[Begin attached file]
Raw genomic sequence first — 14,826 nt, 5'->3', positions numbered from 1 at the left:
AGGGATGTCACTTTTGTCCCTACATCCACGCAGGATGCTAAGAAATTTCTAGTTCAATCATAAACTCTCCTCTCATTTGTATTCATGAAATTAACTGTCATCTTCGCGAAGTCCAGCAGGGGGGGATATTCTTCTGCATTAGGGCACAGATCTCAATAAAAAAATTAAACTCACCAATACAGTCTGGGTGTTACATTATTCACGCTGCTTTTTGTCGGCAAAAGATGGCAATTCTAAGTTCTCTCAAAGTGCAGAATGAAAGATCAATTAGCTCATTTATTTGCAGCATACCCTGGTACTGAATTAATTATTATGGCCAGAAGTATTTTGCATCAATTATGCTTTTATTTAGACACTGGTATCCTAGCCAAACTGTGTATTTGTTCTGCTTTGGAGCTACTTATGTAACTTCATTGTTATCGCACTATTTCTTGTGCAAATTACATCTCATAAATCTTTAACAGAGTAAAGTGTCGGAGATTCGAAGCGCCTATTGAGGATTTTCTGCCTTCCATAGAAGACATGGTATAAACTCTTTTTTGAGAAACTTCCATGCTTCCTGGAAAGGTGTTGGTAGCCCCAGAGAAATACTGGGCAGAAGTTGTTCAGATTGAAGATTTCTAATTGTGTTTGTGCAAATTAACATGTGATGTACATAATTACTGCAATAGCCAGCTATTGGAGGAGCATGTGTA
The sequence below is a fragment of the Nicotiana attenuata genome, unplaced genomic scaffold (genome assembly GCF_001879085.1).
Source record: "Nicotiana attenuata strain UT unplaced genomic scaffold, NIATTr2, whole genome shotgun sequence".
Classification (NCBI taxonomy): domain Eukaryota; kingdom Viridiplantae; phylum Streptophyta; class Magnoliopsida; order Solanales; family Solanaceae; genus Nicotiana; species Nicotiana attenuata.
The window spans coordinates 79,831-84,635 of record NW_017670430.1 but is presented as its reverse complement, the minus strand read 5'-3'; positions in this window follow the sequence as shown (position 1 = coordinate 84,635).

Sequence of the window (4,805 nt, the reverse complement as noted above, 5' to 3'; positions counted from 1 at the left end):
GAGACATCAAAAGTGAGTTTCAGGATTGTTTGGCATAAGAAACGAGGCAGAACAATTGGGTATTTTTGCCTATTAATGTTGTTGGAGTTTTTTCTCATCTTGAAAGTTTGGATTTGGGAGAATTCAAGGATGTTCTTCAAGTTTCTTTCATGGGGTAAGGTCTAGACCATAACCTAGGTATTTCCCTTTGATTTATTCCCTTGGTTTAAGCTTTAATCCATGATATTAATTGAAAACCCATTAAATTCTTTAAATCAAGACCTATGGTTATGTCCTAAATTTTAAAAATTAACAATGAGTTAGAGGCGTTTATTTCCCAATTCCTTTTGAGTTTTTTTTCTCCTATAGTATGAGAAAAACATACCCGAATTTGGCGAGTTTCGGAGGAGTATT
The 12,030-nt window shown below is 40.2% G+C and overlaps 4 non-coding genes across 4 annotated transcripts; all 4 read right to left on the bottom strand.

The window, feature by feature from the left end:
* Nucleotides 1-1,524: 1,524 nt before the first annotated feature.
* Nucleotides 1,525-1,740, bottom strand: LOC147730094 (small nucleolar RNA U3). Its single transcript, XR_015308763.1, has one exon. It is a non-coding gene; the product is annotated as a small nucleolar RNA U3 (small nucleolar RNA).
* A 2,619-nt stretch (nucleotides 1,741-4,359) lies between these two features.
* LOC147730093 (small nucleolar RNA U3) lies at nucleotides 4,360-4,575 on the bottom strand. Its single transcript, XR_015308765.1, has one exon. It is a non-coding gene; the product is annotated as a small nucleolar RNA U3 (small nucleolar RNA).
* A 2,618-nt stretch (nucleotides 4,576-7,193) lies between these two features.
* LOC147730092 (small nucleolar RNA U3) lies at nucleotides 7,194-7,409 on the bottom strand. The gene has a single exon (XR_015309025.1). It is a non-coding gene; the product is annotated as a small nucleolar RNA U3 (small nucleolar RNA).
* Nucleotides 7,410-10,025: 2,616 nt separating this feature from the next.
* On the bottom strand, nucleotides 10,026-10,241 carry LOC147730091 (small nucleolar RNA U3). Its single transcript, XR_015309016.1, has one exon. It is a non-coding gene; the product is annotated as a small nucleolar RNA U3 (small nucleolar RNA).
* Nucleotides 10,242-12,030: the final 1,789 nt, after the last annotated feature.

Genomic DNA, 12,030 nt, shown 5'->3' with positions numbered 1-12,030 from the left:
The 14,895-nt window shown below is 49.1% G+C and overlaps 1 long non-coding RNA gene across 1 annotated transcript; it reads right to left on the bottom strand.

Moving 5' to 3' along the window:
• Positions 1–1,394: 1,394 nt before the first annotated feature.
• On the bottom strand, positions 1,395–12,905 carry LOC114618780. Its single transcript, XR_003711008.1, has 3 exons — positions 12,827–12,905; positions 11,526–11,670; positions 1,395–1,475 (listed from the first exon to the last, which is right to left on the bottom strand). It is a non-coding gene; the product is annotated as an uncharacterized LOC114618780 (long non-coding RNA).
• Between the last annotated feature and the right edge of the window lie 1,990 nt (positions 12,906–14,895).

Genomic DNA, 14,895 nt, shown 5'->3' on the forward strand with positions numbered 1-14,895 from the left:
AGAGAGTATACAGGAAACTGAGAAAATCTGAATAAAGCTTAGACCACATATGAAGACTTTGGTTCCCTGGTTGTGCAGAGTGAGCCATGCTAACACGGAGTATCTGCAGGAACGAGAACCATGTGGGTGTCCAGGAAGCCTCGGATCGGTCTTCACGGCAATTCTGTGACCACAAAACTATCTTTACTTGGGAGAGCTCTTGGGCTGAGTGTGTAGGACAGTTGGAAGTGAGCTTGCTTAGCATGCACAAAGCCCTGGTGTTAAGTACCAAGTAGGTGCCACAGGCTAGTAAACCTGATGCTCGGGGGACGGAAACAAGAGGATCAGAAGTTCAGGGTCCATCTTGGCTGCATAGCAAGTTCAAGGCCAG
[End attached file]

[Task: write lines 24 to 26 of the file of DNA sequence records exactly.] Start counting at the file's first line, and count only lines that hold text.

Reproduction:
• On the bottom strand, positions 1,395–12,905 carry LOC114618780. Its single transcript, XR_003711008.1, has 3 exons — positions 12,827–12,905; positions 11,526–11,670; positions 1,395–1,475 (listed from the first exon to the last, which is right to left on the bottom strand). It is a non-coding gene; the product is annotated as an uncharacterized LOC114618780 (long non-coding RNA).
• Between the last annotated feature and the right edge of the window lie 1,990 nt (positions 12,906–14,895).

Genomic DNA, 14,895 nt, shown 5'->3' on the forward strand with positions numbered 1-14,895 from the left: